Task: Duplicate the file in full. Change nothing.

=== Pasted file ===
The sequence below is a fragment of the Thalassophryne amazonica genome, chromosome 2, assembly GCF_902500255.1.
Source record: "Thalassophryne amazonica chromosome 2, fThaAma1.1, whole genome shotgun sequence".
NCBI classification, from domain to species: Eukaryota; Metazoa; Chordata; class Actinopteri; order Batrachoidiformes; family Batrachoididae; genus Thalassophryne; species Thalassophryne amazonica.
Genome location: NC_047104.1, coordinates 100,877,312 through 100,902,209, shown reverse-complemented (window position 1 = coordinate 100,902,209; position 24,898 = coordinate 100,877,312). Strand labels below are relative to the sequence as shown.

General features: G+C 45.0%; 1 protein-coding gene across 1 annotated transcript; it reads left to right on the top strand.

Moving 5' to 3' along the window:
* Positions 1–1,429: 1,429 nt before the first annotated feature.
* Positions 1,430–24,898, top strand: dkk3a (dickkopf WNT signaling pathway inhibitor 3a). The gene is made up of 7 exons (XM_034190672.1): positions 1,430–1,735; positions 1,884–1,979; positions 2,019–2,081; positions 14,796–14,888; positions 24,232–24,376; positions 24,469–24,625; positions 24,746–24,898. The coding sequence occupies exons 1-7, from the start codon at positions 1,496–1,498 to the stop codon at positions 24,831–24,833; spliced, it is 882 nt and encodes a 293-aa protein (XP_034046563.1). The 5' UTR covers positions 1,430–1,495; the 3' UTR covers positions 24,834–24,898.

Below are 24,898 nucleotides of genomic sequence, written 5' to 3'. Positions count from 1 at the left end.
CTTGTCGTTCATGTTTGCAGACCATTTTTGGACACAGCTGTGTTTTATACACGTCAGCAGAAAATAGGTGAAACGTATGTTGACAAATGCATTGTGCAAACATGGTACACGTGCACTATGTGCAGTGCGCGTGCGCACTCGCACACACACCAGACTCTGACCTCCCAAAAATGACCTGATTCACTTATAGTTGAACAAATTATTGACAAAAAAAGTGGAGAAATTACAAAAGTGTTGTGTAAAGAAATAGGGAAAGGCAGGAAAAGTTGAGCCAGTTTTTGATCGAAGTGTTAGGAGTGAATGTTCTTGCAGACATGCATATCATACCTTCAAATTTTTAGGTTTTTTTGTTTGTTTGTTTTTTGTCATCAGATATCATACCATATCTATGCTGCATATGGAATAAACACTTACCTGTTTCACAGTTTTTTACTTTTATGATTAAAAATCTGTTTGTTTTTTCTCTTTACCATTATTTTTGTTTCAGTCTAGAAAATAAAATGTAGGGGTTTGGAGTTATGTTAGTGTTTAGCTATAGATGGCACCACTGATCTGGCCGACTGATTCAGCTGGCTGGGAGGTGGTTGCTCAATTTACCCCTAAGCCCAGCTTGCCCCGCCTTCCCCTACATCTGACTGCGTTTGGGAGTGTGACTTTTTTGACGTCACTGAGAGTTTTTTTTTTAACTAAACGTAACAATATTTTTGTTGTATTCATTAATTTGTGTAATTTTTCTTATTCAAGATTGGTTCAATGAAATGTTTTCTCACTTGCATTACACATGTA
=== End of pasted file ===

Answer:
The sequence below is a fragment of the Thalassophryne amazonica genome, chromosome 2, assembly GCF_902500255.1.
Source record: "Thalassophryne amazonica chromosome 2, fThaAma1.1, whole genome shotgun sequence".
NCBI classification, from domain to species: Eukaryota; Metazoa; Chordata; class Actinopteri; order Batrachoidiformes; family Batrachoididae; genus Thalassophryne; species Thalassophryne amazonica.
Genome location: NC_047104.1, coordinates 100,877,312 through 100,902,209, shown reverse-complemented (window position 1 = coordinate 100,902,209; position 24,898 = coordinate 100,877,312). Strand labels below are relative to the sequence as shown.

General features: G+C 45.0%; 1 protein-coding gene across 1 annotated transcript; it reads left to right on the top strand.

Moving 5' to 3' along the window:
* Positions 1–1,429: 1,429 nt before the first annotated feature.
* Positions 1,430–24,898, top strand: dkk3a (dickkopf WNT signaling pathway inhibitor 3a). The gene is made up of 7 exons (XM_034190672.1): positions 1,430–1,735; positions 1,884–1,979; positions 2,019–2,081; positions 14,796–14,888; positions 24,232–24,376; positions 24,469–24,625; positions 24,746–24,898. The coding sequence occupies exons 1-7, from the start codon at positions 1,496–1,498 to the stop codon at positions 24,831–24,833; spliced, it is 882 nt and encodes a 293-aa protein (XP_034046563.1). The 5' UTR covers positions 1,430–1,495; the 3' UTR covers positions 24,834–24,898.

Below are 24,898 nucleotides of genomic sequence, written 5' to 3'. Positions count from 1 at the left end.
CTTGTCGTTCATGTTTGCAGACCATTTTTGGACACAGCTGTGTTTTATACACGTCAGCAGAAAATAGGTGAAACGTATGTTGACAAATGCATTGTGCAAACATGGTACACGTGCACTATGTGCAGTGCGCGTGCGCACTCGCACACACACCAGACTCTGACCTCCCAAAAATGACCTGATTCACTTATAGTTGAACAAATTATTGACAAAAAAAGTGGAGAAATTACAAAAGTGTTGTGTAAAGAAATAGGGAAAGGCAGGAAAAGTTGAGCCAGTTTTTGATCGAAGTGTTAGGAGTGAATGTTCTTGCAGACATGCATATCATACCTTCAAATTTTTAGGTTTTTTTGTTTGTTTGTTTTTTGTCATCAGATATCATACCATATCTATGCTGCATATGGAATAAACACTTACCTGTTTCACAGTTTTTTACTTTTATGATTAAAAATCTGTTTGTTTTTTCTCTTTACCATTATTTTTGTTTCAGTCTAGAAAATAAAATGTAGGGGTTTGGAGTTATGTTAGTGTTTAGCTATAGATGGCACCACTGATCTGGCCGACTGATTCAGCTGGCTGGGAGGTGGTTGCTCAATTTACCCCTAAGCCCAGCTTGCCCCGCCTTCCCCTACATCTGACTGCGTTTGGGAGTGTGACTTTTTTGACGTCACTGAGAGTTTTTTTTTTAACTAAACGTAACAATATTTTTGTTGTATTCATTAATTTGTGTAATTTTTCTTATTCAAGATTGGTTCAATGAAATGTTTTCTCACTTGCATTACACATGTA